Invasion pathways to new locations
United Kingdom Department for Environment, Food and Rural Affairs(2001) states that,
"Ornamental plants are the main source of introduction of B. tabaci to the UK. B. tabaci was first intercepted in the UK in 1987 on poinsettia cuttings and since then outbreaks have occurred annually, again mainly on poinsettia. It has also been intercepted on a wide range of other plant material including bedding plants such as Lantana and Verbena on finished pot plants such as Ficus species, ornamental citrus, and also on herb cuttings."
The Whitefly IPM Project provides a paradigm for future work on cassava mosaic begemoviruses and whiteflies on cassava in both Africa and elsewhere. Ellsworth and Martinez-Carrillo (2001) offer an extensive integrated management approach. The report details the exact plans and steps that are necessary to adopt and follow through with the integrated pest management guidelines suggested. A summary of the guidelines sketches out the steps to be taken.
For details on preventative measures, chemical, physical, cultural and biological control options, please see management information.
McAuslane (2000) outlines the life cycle of B. tabaci stating that,
"B. tabaci" eggs are oval in shape and somewhat tapered towards the distal end. The egg is pearly white when first laid but darkens over time. At 25 ºC, the eggs will hatch in six to seven days. The first nymphal instar is capable of limited movement and is called the crawler. The dorsal surface of the crawler is convex while the ventral surface, appressed to the leaf surface, is flat. The crawlers usually move only a few centimeters in search of a feeding site but can move to another leaf on the same plant. After they have begun feeding, they will molt to the second nymphal instar, usually two to three days after eclosion from the egg. The second, third and fourth nymphal instars are immobile with atrophied legs and antennae, and small eyes. The nymphs secrete a waxy material at the margins of their body that helps adhere them to the leaf surface. The second and third nymphal instars each last about two to three days. The red-eyed nymphal stage is sometimes called the 'pupal stage'. There is no molt between the fourth nymphal instar and the red-eyed nymphal stage but there are morphological differences. The fourth and red-eyed nymphal stages combined lasts for five to six days. The stage gets its name from the prominent red eyes that are much larger than the eyes of earlier nymphal instars." Adult females insert their eggs into the foliage of host plants and the newly-hatched nymphs settle for larval life with little movement on the plant chosen by the parent. Winged adults fly about, however, and move between crops ( Byrne "et al.". 1996). Individual females often feed on a variety of different plants, including crops and weeds within crops ( Byrne "et al." 1990). The species of plants fed upon differ in quality, and while some plant species are best for survival, others are better for egg production ( Costa "et al." 1991). Adults live for a week or more ( Byrne & Bellows 1991) and much of the egg production depends on the food ingested during adulthood."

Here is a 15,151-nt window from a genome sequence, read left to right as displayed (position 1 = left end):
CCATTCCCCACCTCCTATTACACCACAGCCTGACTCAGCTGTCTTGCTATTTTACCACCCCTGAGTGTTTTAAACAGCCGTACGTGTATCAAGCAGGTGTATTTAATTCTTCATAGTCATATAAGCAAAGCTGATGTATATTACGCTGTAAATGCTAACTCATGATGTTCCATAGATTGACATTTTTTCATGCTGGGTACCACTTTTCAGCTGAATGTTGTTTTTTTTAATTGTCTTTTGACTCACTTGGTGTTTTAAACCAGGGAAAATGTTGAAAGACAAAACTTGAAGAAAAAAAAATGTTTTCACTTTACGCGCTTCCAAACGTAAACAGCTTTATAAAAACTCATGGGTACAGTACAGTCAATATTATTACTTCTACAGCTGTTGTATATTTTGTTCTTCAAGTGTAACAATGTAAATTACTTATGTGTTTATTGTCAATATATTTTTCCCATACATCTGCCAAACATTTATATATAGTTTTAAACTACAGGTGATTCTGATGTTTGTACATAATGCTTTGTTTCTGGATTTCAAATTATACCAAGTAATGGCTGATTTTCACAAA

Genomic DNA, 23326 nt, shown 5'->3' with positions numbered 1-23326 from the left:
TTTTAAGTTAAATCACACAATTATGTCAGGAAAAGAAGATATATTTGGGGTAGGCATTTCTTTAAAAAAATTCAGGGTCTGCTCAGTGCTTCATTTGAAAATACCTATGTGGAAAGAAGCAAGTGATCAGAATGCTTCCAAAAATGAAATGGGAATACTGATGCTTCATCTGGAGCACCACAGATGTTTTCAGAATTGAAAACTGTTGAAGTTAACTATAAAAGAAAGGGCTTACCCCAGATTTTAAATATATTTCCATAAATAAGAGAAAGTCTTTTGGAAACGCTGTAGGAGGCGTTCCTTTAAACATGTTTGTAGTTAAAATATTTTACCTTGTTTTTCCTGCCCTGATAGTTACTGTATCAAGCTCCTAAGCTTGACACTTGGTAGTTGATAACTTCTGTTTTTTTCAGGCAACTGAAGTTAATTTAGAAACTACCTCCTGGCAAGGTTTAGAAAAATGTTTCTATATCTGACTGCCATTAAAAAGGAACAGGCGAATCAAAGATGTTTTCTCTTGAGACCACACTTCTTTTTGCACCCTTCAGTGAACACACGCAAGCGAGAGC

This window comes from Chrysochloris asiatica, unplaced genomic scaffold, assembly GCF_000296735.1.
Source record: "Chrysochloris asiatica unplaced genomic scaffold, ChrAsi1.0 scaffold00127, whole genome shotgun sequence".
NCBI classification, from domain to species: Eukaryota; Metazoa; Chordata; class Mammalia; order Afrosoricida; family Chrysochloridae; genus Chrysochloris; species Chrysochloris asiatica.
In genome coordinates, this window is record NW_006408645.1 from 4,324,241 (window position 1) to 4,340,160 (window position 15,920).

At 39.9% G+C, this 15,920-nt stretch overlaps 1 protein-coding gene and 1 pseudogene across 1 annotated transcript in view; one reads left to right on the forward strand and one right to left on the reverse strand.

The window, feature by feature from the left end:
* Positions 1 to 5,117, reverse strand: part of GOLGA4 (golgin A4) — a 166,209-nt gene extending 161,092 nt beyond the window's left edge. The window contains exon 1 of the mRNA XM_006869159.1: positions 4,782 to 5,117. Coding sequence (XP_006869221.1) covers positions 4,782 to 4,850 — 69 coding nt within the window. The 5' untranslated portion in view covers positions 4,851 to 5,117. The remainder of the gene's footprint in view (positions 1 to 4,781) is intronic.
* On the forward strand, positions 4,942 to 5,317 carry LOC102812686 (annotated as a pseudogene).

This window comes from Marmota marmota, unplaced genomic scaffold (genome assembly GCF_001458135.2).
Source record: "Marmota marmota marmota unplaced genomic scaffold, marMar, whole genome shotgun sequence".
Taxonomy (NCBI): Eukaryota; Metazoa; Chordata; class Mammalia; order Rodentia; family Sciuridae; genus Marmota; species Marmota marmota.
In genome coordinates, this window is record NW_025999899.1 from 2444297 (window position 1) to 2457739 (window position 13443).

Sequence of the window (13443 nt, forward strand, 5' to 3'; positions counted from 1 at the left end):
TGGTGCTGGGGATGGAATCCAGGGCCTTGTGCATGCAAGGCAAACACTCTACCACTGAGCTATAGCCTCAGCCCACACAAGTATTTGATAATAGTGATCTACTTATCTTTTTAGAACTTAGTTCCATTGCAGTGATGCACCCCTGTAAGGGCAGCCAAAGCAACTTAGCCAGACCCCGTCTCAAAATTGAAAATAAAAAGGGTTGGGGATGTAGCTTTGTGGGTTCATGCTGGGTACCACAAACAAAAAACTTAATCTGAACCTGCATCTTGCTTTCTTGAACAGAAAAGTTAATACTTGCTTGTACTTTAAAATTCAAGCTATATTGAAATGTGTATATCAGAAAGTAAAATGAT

This species has been nominated as among 100 of the "World's Worst" invaders.
Public Domain Information From:
*The IUCN/SSC Invasive Species Specialist Group (ISSG) (http://www.issg.org), Global Invesive Species Database: http://www.issg.org/database/welcome/,
*Related Disclaimer: http://www.issg.org/database/welcome/disclaimer.asp
* [http://creatures.ifas.ufl.edu/veg/leaf/silverleaf_whitefly.htm sweetpotato whitefly B biotype] on the
UF/ IFAS Featured Creatures Web site
* [http://whiteflies.ifas.ufl.edu/wfly0002.htm? USDA Whitefly Knowledgebase]